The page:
For centuries people have enjoyed gin, and there are many ways to enhance that experience. Some people insist on drinking straight from the bottle, while others like chilling down their favorite drink with ice before blending in some fresh fruit for that perfect flavor. You can also shake up gin into cocktails with ice or mix some water in before straining it into an old-fashioned glass for an extra special flavor.

Popular Gin Brands

From classic London dry gin to modern craft gins, there is a gin out there to suit every taste and preference. In this list, we'll explore some of the most popular gin brands available, each with its unique flavor profile and history.
  • Tanqueray London Dry Gin - Tanqueray London Dry Gin contains four botanicals: juniper, coriander, angelica root and liquorice. The strong juniper smell makes this a very characteristic drink which also carries into the flavor before revealing hints of baking spices thanks to the angelica root and coriander. The dry concoction makes an excellent gin and tonic.
  • Beefeater Pink Gin - Beefeater Pink Gin gets marketed as a “Strawberry Flavored Gin” in America. The amazing taste of syrupy strawberries comes through on the nose and in the glass followed by a hint of juniper berries and warm spice at the end. Distilled with real fruit for color and flavor, this gin fits well in many different cocktails, but is pretty sweet to begin with so try to avoid adding too many sweeteners to your concoctions.
  • Bombay Sapphire Gin - Made with a combination of ten different botanicals, including juniper berries, almond, lemon peel, licorice, coriander, orris root, angelica, cubeb berries, grains of paradise and cassia bark, this gin comes across very citrusy. While none of the ingredients surprise gin aficionados, Bombay Sapphire blends these unique ingredients together to create an incredibly smooth and complex flavor that truly stands out in any cocktail and really opens up as it covers your mouth.
  • Hendrick's Gin - A premium Scottish gin distilled in small batches using a unique blend of botanicals, including cucumber and rose petals. Known for its distinct and refreshing taste, with a delicate balance of floral and herbal notes. The iconic apothecary style bottle and whimsical branding also add to its appeal.


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Ramos Gin Fizz

Combine 2 oz gin, 1/2 oz fresh lemon juice, 1/2 oz fresh lime juice, 3/4 oz simple syrup, 1 oz heavy cream, and 1 egg white in a cocktail shaker without ice. Shake vigorously to emulsify and create a frothy mixture. Add ice to the shaker and shake again until well chilled. Strain into a tall Collins glass and top with a splash of club soda and a few dashes of orange flower water. Stir gently and garnish with a citrus twist. Enjoy the creamy, citrusy goodness of this classic New Orleans cocktail!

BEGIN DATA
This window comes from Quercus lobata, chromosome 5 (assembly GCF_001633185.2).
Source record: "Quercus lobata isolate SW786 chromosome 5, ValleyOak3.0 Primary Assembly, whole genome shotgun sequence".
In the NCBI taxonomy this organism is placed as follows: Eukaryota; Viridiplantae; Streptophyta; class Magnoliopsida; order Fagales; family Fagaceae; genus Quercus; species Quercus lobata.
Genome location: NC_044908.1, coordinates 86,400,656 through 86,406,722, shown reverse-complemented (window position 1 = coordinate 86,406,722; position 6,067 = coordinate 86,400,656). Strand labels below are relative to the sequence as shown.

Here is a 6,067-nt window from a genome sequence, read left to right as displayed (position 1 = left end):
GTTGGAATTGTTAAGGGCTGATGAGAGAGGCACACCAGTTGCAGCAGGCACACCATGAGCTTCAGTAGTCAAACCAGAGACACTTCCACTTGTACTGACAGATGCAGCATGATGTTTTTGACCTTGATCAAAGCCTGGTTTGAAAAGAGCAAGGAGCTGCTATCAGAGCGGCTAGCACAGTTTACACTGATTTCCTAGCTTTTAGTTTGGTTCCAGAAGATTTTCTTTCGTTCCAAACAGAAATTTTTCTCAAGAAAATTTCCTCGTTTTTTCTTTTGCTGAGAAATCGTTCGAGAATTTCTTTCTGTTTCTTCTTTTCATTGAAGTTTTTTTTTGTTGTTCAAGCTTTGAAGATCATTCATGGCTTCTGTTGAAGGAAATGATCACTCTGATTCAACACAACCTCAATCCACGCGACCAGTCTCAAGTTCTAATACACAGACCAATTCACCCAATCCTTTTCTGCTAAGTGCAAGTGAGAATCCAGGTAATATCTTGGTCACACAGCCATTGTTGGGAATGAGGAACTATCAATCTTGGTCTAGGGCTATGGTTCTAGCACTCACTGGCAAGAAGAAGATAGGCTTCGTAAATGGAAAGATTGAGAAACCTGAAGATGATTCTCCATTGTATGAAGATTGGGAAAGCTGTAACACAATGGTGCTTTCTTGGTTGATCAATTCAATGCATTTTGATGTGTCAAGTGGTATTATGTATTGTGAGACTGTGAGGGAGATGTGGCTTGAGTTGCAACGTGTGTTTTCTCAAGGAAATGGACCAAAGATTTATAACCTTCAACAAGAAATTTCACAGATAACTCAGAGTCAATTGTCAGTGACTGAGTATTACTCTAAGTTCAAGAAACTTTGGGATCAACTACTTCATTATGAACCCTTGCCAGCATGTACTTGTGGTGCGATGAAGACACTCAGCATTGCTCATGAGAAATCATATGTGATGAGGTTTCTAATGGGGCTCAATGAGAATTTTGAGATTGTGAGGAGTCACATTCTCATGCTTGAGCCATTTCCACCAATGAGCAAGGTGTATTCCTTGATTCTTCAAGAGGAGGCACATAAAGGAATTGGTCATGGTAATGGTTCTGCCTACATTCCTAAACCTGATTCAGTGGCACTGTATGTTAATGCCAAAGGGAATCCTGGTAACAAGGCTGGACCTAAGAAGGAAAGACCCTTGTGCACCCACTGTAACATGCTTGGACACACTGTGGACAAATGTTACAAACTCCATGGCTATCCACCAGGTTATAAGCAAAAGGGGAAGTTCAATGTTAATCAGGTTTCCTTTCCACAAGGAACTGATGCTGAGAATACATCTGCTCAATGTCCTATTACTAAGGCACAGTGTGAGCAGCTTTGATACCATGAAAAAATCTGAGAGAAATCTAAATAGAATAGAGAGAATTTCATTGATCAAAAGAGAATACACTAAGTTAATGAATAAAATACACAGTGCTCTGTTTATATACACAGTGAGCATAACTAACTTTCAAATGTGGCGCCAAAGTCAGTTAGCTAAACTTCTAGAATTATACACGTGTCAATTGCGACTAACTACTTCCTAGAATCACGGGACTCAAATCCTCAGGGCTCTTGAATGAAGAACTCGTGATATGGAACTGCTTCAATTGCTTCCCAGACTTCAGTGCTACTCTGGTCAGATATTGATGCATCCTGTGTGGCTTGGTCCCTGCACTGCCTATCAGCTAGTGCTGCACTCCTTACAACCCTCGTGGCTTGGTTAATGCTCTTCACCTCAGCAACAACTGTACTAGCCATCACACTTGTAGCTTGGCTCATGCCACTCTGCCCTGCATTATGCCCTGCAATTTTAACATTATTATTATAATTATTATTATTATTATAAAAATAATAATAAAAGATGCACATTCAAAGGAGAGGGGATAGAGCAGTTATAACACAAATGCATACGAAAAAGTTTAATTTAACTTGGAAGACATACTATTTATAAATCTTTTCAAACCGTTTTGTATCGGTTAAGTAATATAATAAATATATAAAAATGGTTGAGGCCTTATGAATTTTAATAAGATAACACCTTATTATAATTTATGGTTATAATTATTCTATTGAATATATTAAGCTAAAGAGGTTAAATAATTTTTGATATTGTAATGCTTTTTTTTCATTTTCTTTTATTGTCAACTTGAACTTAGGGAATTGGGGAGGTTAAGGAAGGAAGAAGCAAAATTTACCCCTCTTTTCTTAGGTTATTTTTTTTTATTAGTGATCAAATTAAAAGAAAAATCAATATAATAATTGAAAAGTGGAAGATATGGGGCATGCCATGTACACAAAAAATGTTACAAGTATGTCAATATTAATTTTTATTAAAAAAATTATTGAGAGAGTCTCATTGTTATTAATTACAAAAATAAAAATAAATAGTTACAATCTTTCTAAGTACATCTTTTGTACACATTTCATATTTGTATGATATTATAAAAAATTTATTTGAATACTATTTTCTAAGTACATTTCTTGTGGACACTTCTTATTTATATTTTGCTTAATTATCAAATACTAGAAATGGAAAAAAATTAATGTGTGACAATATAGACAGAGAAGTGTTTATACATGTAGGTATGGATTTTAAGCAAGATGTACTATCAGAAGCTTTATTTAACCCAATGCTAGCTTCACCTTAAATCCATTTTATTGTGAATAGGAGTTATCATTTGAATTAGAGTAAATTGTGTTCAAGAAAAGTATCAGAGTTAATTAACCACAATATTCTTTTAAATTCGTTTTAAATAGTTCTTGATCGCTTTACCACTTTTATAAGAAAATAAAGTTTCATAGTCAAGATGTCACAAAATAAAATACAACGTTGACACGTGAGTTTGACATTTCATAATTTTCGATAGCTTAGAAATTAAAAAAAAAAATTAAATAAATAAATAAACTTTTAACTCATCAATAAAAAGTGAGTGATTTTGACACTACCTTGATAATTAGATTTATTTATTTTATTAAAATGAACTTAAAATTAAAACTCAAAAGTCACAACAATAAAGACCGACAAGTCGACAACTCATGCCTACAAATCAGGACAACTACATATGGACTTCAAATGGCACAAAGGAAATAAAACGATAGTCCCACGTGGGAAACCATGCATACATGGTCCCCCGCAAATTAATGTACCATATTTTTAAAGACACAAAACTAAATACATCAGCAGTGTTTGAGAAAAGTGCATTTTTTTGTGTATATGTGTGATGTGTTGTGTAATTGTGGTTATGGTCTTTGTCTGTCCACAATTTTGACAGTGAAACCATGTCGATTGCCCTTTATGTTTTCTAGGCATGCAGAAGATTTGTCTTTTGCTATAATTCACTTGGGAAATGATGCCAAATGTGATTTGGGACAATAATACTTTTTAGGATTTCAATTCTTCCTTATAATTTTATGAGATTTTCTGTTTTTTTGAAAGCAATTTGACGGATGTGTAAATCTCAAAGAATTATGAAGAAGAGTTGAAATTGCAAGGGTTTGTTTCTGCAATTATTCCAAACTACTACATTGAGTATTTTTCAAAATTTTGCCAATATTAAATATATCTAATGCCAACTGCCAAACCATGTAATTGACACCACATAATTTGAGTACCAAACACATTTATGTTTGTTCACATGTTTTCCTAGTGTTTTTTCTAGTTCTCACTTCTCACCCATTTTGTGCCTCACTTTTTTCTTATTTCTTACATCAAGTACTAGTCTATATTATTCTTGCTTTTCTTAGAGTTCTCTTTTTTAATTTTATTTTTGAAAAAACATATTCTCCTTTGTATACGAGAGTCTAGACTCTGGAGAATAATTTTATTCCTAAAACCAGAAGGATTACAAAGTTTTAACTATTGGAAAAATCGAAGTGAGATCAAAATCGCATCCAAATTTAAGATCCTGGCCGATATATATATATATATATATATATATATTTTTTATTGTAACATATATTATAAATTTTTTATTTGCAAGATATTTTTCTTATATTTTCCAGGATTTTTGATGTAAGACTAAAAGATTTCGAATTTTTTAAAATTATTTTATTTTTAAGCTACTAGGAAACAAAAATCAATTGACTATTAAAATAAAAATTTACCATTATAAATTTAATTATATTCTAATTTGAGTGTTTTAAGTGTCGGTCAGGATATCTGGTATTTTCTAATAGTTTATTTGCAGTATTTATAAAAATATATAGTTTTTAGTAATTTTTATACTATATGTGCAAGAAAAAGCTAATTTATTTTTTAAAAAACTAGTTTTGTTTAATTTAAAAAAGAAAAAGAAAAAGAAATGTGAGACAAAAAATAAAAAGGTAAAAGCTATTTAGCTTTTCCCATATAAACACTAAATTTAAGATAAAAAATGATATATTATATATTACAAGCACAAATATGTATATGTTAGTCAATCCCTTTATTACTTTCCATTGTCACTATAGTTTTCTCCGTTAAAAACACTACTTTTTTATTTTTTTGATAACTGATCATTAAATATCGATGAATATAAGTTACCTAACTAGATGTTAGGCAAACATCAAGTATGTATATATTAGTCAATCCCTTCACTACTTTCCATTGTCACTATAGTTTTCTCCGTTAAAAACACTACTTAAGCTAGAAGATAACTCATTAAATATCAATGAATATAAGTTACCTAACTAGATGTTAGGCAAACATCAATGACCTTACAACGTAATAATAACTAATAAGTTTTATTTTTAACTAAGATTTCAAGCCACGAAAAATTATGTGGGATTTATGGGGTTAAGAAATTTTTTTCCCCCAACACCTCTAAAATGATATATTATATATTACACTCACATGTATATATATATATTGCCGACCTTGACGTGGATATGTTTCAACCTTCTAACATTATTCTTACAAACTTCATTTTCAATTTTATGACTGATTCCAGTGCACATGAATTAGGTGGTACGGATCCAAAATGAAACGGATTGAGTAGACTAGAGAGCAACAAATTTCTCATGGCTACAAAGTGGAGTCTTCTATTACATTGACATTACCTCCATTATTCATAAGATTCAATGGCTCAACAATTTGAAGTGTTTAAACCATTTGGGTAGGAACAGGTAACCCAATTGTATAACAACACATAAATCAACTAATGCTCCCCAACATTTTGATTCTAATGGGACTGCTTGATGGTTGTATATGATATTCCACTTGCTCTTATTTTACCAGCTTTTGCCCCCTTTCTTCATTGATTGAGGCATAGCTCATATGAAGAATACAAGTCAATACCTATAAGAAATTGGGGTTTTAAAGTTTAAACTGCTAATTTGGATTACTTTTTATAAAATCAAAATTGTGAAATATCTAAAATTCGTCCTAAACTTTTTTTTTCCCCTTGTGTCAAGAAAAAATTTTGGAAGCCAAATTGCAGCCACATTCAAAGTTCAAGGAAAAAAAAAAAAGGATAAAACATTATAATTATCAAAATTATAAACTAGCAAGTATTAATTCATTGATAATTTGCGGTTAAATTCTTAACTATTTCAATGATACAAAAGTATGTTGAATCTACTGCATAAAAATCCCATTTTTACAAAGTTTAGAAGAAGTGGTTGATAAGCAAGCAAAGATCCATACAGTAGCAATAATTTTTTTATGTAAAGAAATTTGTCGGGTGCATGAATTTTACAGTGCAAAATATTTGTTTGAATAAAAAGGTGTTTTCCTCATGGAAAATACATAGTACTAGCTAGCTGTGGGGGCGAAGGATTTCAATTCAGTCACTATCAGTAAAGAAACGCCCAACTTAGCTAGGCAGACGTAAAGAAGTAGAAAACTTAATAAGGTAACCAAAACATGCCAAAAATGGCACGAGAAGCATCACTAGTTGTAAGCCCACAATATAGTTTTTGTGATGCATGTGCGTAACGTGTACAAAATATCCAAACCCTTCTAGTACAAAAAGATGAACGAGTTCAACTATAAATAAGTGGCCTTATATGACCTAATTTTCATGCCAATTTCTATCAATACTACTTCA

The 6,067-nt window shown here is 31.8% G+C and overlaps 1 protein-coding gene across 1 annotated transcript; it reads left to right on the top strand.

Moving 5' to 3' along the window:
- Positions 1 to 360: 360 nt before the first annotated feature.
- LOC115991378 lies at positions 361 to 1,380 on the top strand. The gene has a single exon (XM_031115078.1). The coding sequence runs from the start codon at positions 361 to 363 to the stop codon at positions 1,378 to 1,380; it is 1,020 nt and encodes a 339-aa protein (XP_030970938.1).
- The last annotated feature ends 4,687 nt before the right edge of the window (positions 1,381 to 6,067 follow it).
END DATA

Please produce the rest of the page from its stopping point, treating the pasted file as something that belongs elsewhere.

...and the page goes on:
Gin and Tonic

Start by filling a tall glass with ice, preferably large cubes. Then, pour 2 oz of gin over the ice. Top the gin with tonic water, pouring it slowly down the side of the glass to minimize fizzing and maximize the drink's carbonation. Stir gently with a bar spoon to combine the ingredients. Finally, garnish the drink with a wedge of lime, squeezing it gently over the surface of the drink to release its citrusy aroma and flavor. Serve and enjoy the refreshing taste of a well-made Gin and Tonic!

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Pink Gin 75

To make a Pink Gin 75, combine 1 1/2 oz of gin, 3/4 oz of fresh lemon juice, 1/2 oz of simple syrup, and a splash of fruity liqueur (we love raspberry or strawberry) in a cocktail shaker with ice. Shake until well chilled, then strain into a chilled champagne flute. Top with chilled sparkling wine and garnish with a lemon twist or fresh strawberry. Enjoy the delightful blend of sweet, tart, and floral flavors in this pink-hued cocktail.

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Watermelon Gin Punch

Start by blending fresh watermelon chunks until smooth. Strain watermelon juice into a large punch bowl or pitcher. Add 2 cups of gin, 1/2 cup of fresh lime juice, and 1/2 cup of simple syrup to the watermelon juice. Stir well to combine. Fill punch bowl or pitcher with ice, add sliced limes, fresh mint leaves, and watermelon cubes for garnish. Top with club soda or sparkling water for a bit of fizz. Stir gently and serve the Watermelon Gin Punch over ice, garnished with more fresh mint and watermelon cubes, if desired.